Yes, I think it’s much harder to have a truly egalitarian society with a lot of people. As Hodder pointed out, this society had a lot of strict controls, and so although it had good things about it, it came at what was probably a high price for some people. One of the reasons Catalhuyuk fascinates me is that they lasted so long with such a large population. Most hunter-gatherer bands were 20–50 people.
The importance of a female deity is actually huge, in that it informs everything else about the culture. I have been meaning to write something on that for a while, but it will be an intensive labor since so much will need to be documented. I know what I want to say, but based on prior experience, unless it’s got citations up one side and down the other, it will get a lot of pushback from some quarters.
We’ve probably never had an actual matriarchy, which would simply be a dominance hierarchy with women having significant power and privilege over men. Matrifocul societies on the other hand, even when they have distinct roles for men and women, emphasize balance and relative equality. When you have a culture based in balance, in the importance of both male and female, you have a more partnership-oriented society (as distinct from a patriarchal dominance hierarchy).
When your primary deity is the Great Goddess/Queen of Heaven/Divine Ancestress who gives life to all including the land (which is what we had for most of history) and a part of her worship involves sexual pleasure and the “sacred marriage” between the goddess and her consort (which is later reflected in other ways in the society) which celebrates life, and nurturance, and love you’ve got a culture that is very different from the one in which a stern male god (who has no consort) inspires fear and threatens fire and brimstone if you don’t obey him. In short, a partnership-oriented religion based in nurturance and pleasure vs. a dominance-oriented religion based in fear and pain. Celebration of the importance of women in the culture vs. treating women like property.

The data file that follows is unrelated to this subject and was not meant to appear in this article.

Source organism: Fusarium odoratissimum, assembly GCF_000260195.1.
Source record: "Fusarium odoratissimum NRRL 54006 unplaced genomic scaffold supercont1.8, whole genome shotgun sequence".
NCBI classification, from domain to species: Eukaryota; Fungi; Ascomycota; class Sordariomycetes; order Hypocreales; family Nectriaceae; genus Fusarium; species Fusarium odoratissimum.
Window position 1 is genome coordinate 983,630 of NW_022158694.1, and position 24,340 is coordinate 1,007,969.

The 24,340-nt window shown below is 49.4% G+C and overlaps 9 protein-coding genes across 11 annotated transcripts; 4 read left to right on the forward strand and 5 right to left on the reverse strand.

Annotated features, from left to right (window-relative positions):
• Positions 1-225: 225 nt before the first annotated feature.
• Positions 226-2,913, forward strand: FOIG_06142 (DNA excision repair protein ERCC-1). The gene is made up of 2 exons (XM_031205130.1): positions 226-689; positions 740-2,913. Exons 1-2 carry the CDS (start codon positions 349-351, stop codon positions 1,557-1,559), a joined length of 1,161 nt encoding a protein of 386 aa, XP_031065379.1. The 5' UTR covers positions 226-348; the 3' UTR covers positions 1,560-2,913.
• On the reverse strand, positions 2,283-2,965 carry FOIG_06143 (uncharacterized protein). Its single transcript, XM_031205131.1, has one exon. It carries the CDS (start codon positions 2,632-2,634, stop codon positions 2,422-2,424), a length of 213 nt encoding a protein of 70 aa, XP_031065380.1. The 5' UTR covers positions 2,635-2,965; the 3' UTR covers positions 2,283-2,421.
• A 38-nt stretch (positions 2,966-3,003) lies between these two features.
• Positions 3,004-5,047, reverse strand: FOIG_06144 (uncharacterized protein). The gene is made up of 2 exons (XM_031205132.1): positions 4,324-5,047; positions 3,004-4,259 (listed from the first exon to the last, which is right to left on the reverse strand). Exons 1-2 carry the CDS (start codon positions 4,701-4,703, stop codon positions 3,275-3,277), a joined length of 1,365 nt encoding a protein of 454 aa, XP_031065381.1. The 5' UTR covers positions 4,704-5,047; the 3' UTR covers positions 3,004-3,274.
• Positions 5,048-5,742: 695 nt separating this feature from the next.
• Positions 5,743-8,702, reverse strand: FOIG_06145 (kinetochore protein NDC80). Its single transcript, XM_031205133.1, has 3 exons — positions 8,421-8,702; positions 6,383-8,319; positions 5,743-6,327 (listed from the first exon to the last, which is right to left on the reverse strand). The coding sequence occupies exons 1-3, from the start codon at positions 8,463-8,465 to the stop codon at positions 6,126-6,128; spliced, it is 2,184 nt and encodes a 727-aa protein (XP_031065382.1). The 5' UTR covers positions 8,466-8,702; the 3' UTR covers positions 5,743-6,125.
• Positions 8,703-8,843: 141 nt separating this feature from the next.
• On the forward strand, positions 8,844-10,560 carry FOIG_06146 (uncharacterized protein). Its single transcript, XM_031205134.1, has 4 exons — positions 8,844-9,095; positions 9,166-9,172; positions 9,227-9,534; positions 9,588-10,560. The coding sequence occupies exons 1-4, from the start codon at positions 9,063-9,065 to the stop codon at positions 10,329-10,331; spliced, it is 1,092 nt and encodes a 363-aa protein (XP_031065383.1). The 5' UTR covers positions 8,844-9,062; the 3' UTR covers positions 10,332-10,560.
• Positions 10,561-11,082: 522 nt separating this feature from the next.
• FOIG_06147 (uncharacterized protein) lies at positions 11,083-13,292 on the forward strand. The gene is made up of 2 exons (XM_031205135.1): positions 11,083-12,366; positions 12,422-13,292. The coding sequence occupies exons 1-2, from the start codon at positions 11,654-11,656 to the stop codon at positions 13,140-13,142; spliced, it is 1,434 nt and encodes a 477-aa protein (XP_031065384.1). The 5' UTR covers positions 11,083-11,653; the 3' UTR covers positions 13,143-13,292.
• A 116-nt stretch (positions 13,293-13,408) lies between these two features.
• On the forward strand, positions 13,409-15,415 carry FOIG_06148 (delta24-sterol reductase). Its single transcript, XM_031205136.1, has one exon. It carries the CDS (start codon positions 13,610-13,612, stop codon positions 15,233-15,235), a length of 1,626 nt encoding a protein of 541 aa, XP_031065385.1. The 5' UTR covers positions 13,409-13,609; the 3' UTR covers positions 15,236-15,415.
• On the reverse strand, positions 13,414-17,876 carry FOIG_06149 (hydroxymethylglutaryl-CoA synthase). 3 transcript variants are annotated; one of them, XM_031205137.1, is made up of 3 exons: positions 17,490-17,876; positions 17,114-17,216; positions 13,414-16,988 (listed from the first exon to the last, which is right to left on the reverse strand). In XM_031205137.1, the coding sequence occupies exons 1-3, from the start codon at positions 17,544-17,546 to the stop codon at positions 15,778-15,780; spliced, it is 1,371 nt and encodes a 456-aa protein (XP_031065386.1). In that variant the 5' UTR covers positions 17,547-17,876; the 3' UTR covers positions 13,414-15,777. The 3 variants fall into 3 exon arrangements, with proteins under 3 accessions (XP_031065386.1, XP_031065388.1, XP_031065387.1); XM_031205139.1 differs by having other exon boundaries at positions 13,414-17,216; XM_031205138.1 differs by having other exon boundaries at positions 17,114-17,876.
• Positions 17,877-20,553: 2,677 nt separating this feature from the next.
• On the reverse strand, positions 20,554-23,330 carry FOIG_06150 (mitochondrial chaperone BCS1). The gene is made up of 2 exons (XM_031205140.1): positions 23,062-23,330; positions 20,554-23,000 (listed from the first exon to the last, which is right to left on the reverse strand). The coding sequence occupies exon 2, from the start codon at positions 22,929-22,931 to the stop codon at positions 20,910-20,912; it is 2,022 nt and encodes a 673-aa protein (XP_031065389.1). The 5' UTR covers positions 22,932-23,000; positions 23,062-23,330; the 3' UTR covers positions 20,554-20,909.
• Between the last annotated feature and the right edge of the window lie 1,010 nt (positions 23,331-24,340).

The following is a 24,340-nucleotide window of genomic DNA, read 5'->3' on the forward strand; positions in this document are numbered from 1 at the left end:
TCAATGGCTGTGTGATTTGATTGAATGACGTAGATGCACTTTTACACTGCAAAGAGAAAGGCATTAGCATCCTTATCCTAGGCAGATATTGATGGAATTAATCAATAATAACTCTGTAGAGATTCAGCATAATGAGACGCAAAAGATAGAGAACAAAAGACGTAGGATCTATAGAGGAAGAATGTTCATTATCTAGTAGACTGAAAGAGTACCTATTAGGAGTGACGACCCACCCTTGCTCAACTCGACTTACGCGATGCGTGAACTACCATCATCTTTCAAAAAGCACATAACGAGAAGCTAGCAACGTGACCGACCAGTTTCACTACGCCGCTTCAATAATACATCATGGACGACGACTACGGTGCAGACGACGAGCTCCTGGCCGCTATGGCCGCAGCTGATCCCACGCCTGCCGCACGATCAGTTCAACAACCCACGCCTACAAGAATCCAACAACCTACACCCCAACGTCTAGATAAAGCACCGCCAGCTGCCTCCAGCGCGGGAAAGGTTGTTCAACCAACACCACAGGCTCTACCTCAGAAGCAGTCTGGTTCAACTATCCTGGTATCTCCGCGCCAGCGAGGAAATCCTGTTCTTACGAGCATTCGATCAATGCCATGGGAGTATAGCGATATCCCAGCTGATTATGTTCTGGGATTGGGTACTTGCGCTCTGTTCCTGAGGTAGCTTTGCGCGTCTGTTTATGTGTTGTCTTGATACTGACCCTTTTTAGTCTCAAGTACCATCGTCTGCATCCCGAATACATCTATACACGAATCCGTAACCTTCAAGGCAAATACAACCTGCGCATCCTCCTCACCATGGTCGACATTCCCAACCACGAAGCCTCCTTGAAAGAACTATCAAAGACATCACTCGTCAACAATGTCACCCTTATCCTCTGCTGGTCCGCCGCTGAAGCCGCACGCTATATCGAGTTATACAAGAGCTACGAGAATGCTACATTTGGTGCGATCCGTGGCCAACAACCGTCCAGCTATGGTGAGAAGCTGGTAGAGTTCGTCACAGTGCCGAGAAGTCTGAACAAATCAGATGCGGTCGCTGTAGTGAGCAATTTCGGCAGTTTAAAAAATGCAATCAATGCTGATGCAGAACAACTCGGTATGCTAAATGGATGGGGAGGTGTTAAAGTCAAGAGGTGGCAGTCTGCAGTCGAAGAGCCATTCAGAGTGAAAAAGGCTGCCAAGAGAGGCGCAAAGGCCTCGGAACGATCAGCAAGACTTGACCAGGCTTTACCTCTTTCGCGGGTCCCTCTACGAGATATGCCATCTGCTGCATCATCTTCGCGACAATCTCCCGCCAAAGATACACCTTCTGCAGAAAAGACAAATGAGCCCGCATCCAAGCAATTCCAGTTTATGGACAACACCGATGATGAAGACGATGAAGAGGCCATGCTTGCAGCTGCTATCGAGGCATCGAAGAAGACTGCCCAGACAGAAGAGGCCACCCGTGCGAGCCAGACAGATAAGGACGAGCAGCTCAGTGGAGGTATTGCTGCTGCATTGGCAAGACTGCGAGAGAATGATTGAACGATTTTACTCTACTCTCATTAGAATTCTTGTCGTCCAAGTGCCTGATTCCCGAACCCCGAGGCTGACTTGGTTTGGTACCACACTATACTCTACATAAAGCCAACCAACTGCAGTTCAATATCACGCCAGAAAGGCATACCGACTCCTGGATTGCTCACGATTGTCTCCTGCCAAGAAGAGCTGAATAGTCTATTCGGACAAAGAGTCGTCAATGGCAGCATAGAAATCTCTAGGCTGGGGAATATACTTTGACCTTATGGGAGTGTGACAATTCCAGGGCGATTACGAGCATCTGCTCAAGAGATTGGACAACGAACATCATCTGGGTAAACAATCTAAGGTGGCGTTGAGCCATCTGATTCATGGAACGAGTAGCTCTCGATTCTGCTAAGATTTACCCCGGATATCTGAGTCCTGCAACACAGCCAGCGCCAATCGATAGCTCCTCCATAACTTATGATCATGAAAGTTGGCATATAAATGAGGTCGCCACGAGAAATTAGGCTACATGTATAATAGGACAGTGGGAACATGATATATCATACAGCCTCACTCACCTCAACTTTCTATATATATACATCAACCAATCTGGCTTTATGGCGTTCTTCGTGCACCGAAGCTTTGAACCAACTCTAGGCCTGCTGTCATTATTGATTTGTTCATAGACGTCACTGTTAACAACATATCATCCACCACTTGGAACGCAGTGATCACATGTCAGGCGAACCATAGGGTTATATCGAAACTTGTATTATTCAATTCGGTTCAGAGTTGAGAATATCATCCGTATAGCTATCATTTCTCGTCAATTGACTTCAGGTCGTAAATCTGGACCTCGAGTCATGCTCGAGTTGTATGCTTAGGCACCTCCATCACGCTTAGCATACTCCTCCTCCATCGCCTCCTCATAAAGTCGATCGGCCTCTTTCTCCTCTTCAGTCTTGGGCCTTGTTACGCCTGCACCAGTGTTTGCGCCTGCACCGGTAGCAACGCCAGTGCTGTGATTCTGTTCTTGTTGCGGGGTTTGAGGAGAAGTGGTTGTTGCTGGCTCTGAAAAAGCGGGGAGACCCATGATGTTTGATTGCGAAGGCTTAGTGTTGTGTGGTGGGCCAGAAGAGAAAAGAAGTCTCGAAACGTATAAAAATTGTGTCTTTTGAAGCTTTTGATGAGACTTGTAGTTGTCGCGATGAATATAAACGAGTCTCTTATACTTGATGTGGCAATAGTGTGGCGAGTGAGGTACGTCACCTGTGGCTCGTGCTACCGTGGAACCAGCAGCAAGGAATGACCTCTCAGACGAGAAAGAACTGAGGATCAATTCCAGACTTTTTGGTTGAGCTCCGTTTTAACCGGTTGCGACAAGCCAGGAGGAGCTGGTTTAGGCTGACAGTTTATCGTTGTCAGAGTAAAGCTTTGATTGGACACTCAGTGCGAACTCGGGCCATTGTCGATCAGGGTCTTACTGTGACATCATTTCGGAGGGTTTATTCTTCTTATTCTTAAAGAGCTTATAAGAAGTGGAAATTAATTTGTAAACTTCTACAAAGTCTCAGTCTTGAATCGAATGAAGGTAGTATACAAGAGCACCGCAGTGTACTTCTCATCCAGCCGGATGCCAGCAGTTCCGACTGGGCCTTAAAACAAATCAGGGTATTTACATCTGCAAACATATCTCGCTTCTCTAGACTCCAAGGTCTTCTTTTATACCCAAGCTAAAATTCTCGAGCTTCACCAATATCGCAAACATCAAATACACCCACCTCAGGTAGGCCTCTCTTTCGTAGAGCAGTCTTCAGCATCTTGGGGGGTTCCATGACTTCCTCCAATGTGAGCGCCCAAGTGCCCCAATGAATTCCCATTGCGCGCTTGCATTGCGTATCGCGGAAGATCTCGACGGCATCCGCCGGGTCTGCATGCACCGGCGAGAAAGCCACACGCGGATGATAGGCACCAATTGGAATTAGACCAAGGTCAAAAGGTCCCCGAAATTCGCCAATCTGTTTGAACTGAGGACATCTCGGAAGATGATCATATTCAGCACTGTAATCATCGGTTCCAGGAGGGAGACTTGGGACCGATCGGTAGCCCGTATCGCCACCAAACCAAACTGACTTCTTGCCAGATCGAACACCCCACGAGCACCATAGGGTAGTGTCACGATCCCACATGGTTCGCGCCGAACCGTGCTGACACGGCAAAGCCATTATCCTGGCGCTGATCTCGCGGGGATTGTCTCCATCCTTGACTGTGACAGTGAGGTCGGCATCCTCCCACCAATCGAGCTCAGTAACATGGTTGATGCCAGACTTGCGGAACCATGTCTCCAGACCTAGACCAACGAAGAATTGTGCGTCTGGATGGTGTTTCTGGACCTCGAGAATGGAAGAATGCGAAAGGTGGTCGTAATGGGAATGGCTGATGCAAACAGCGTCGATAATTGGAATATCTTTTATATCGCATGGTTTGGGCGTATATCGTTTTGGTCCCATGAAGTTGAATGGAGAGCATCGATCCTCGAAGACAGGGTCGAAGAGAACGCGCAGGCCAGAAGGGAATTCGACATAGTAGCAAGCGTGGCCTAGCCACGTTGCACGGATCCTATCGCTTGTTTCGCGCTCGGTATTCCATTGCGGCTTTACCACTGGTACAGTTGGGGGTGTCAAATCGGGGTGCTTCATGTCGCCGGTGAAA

In traditions that go back to the dawn of civilization, the female vulva was revered as the magical portal of life, possessed of the power of both physical regeneration and spiritual illumination and transformation. Far from being seen as a “dirty cunt,” woman’s pubic triangle was the sacred manifestation of creative sexual power. And far from being of a lower, base, or carnal order, it was a primary symbol of the powerful figure known in later Western history as the Great Goddess: the divine source of life, pleasure, and love.1
Eisler, Riane. Sacred Pleasure . HarperOne. Kindle Edition.
This is the gist of it. There are 27 mentions of attempts to stomp out this Goddess-centered worship in the bible and they had a tough time of it because in many ways, it’s a lot more appealing and a lot less controlling. More about that when I get to that story, but thanks for your comment.